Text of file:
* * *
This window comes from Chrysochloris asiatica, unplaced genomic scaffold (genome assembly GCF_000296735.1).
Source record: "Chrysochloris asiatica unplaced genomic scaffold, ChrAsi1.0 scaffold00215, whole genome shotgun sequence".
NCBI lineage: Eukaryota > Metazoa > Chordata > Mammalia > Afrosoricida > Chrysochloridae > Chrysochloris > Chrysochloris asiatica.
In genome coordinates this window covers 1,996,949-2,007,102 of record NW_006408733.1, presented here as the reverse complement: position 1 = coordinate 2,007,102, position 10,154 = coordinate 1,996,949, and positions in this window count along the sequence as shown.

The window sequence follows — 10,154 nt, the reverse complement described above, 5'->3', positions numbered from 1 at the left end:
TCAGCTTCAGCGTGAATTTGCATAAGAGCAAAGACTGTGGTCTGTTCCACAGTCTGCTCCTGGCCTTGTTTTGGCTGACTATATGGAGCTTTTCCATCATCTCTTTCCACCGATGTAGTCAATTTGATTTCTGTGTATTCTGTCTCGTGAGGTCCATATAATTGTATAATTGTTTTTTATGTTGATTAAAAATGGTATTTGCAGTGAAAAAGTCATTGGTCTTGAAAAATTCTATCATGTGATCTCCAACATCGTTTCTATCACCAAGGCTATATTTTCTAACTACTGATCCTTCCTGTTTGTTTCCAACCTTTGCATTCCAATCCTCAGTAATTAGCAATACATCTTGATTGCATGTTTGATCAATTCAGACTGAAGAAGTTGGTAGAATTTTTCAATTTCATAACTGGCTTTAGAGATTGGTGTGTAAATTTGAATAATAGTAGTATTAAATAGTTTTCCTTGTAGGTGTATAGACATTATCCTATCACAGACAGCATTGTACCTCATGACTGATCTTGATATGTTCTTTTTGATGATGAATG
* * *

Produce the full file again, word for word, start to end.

This window comes from Chrysochloris asiatica, unplaced genomic scaffold (genome assembly GCF_000296735.1).
Source record: "Chrysochloris asiatica unplaced genomic scaffold, ChrAsi1.0 scaffold00215, whole genome shotgun sequence".
NCBI lineage: Eukaryota > Metazoa > Chordata > Mammalia > Afrosoricida > Chrysochloridae > Chrysochloris > Chrysochloris asiatica.
In genome coordinates this window covers 1,996,949-2,007,102 of record NW_006408733.1, presented here as the reverse complement: position 1 = coordinate 2,007,102, position 10,154 = coordinate 1,996,949, and positions in this window count along the sequence as shown.

The window sequence follows — 10,154 nt, the reverse complement described above, 5'->3', positions numbered from 1 at the left end:
TCAGCTTCAGCGTGAATTTGCATAAGAGCAAAGACTGTGGTCTGTTCCACAGTCTGCTCCTGGCCTTGTTTTGGCTGACTATATGGAGCTTTTCCATCATCTCTTTCCACCGATGTAGTCAATTTGATTTCTGTGTATTCTGTCTCGTGAGGTCCATATAATTGTATAATTGTTTTTTATGTTGATTAAAAATGGTATTTGCAGTGAAAAAGTCATTGGTCTTGAAAAATTCTATCATGTGATCTCCAACATCGTTTCTATCACCAAGGCTATATTTTCTAACTACTGATCCTTCCTGTTTGTTTCCAACCTTTGCATTCCAATCCTCAGTAATTAGCAATACATCTTGATTGCATGTTTGATCAATTCAGACTGAAGAAGTTGGTAGAATTTTTCAATTTCATAACTGGCTTTAGAGATTGGTGTGTAAATTTGAATAATAGTAGTATTAAATAGTTTTCCTTGTAGGTGTATAGACATTATCCTATCACAGACAGCATTGTACCTCATGACTGATCTTGATATGTTCTTTTTGATGATGAATG